I became a photographer because I needed to work to pay my studies. So after a bachelor degree in History and producing a fashion show for Kenzo I left Paris to New York and started working while learning photography with famous fashion photographers like Michel Comte, Fabrizio Ferri, Miles Aldridge and Jean Baptiste Mondino. This apprenticeship made me replace sculpture by sculpting the light and after a while it was so obvious these two things had something in common. Before I moved to New York, I did my history thesis project on ‘Social housing in France between 1850 and 1930′, this was influenced by the schools in went to. Beside my commercial and artistic work the housing and social projects have an important place in my work. I believe that artists can make a huge difference in this field, and mixing children from different cultural and/or financial backgrounds will raise more tolerance on the matter.

© Ana Bloom, ‘Ban-Lieux’

What do you think about photography in the era of digital and social networking?

AB: I think what happened in the last ten years is totally new and will continue to modify our relation to the world and to the speed and flow of images. Even though I believe that without meeting real people the social network is not efficient. It takes time to produce good quality work at a human scale. With Internet, the new TV channels, Facebook, Pinterest, Instagram, we are overloaded with images and I am personally reaching the point where I am protecting myself from too much flow and poor quality images.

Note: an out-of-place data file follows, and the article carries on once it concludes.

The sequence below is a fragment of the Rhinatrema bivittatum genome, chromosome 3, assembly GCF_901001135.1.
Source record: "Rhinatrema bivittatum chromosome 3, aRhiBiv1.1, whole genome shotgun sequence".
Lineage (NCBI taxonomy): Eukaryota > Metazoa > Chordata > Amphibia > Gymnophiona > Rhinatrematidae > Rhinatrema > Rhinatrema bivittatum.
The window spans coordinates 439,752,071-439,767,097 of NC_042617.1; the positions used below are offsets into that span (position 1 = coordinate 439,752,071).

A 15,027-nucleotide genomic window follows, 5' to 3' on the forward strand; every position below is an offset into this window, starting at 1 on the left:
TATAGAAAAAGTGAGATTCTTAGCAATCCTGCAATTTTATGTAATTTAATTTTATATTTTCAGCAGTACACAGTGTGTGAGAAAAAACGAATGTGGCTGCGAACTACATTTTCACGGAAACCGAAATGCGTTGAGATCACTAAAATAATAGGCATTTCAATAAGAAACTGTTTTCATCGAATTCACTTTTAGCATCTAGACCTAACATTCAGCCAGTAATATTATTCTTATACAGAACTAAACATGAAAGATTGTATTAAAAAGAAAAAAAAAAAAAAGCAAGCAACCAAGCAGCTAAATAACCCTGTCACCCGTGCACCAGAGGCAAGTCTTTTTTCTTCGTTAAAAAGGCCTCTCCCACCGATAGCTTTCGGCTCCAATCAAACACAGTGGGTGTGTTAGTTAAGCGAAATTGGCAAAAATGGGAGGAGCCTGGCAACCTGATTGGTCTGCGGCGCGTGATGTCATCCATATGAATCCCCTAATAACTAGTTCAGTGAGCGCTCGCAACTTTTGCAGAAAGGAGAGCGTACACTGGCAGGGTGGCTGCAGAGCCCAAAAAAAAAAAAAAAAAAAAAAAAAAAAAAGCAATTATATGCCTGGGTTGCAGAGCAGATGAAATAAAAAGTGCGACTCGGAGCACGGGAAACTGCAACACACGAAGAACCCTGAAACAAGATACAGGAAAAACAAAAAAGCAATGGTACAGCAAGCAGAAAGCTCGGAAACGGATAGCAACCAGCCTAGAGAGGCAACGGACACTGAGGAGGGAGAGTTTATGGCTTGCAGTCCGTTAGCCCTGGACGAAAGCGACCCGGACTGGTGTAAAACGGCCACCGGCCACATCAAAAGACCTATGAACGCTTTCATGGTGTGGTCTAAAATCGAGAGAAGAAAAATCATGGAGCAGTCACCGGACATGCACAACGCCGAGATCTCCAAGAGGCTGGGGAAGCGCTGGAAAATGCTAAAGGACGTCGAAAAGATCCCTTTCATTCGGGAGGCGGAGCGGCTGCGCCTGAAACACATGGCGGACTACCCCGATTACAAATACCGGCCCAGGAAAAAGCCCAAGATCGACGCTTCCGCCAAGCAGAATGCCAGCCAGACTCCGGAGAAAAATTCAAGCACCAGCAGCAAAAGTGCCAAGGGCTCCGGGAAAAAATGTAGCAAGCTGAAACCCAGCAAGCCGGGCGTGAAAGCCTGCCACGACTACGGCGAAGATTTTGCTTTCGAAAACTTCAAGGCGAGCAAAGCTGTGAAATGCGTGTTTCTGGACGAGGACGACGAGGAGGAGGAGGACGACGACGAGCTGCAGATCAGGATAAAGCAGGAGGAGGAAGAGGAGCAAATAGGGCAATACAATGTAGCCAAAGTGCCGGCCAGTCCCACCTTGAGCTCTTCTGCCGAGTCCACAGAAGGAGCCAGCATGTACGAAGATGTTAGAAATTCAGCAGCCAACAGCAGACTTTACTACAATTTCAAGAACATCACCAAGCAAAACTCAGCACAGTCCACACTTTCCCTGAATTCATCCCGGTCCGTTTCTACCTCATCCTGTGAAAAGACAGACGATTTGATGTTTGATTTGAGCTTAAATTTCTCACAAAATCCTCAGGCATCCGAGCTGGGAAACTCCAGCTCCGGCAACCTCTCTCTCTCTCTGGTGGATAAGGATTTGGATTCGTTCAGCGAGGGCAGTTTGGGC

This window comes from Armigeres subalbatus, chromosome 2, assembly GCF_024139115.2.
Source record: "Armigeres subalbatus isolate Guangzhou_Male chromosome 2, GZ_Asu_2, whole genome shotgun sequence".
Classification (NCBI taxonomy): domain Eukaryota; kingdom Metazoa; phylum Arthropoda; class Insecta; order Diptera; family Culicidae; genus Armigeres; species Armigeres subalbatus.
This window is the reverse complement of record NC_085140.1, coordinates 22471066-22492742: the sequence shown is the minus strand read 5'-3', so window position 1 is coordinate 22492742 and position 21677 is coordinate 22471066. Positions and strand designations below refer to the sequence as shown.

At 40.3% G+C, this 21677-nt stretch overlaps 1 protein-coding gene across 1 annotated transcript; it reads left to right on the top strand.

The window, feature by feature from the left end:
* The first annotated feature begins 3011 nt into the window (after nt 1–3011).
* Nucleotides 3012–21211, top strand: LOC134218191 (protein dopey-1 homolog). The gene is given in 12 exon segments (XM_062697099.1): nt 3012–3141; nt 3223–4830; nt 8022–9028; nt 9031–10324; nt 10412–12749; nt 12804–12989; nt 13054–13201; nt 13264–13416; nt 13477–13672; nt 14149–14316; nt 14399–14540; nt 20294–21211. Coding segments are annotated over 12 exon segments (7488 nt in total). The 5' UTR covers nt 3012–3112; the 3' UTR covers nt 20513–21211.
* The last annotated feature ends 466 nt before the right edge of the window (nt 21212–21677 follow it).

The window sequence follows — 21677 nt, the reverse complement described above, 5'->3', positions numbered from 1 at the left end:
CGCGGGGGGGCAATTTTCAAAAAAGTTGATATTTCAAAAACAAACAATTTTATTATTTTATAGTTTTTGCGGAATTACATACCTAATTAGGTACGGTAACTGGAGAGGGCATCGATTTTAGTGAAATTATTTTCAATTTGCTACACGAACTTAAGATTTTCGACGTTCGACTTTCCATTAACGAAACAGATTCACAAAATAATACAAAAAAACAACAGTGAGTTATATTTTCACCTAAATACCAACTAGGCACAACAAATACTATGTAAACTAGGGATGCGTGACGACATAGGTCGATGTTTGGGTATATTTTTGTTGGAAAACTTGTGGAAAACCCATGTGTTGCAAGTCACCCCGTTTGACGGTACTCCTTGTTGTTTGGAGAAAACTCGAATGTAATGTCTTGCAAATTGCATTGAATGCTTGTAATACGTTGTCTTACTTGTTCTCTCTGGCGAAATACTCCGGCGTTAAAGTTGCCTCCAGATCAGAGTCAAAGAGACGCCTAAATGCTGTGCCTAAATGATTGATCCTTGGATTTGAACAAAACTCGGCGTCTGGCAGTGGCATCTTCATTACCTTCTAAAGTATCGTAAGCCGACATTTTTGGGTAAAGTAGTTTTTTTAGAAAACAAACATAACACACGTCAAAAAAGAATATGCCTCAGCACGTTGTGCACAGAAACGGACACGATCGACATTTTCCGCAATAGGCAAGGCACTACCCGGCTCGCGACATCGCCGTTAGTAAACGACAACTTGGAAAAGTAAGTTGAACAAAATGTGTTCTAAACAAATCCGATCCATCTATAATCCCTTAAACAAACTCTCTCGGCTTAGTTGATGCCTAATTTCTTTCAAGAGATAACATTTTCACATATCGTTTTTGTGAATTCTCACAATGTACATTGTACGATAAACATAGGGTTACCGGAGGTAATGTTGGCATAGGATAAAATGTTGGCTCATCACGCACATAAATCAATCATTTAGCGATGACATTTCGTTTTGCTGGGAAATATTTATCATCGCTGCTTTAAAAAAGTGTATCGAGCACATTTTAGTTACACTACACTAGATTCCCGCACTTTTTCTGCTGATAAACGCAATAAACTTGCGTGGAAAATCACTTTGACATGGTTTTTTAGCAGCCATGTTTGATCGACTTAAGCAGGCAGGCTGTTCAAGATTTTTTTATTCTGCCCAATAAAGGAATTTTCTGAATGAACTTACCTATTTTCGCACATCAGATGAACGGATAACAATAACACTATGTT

From a sociological point of view, I think it is changing the way we relate to the world. For instance, what artist Richard Prince is doing with the social media and image reproduction, exhibiting and selling these images, give us a mirror of what productionmeans in the digital era.

The good thing is that people understand more and more about image-making-processes, and awareness and criticism ca be raised that way. Although, it is not because you have a pen that you are a writer – photography is about writing with images and good work takes time as we all know.

As for the legal aspect of images, the world is instant everywhere and it is hard for a human being to have empathy for someone on the other side of the planet. The information is directly available and questionable even if there are forces acting against it and trying to control it. Internet is heaven and hell at the same time, with all the shades of grey in between.

© Ana Bloom, ‘Double Jeu’

About your work now. How would you describe your personal research in general?

AB: I don’t think I can define my work as a research. For me, photography is a way to explore myself and question the word and people; something between a conceptual idea and my own sensibility. My photography is my very essence, like Montaigne would say, a honey made out of personal history and the evolvement to the world.

I go with what I know, and who I am. I evolve with the people I met on the road and I decide to be creative with them or not. I learnt over the years that you always meet the right people for each project, either it’s an advertising campaign, a record cover, a book, a contemporary art exhibition, or a social study. I consider life as a puzzle and a cycle where everyone is trying to found out why we are here. Even though as I get older my spiritual connection to the world is increasing but I always try to have fun with what I do. Many times photography fed me up and I wanted to give up, but I’m still here 25 years later. I am very grateful because my life was never boring; always felt free and respectful to others.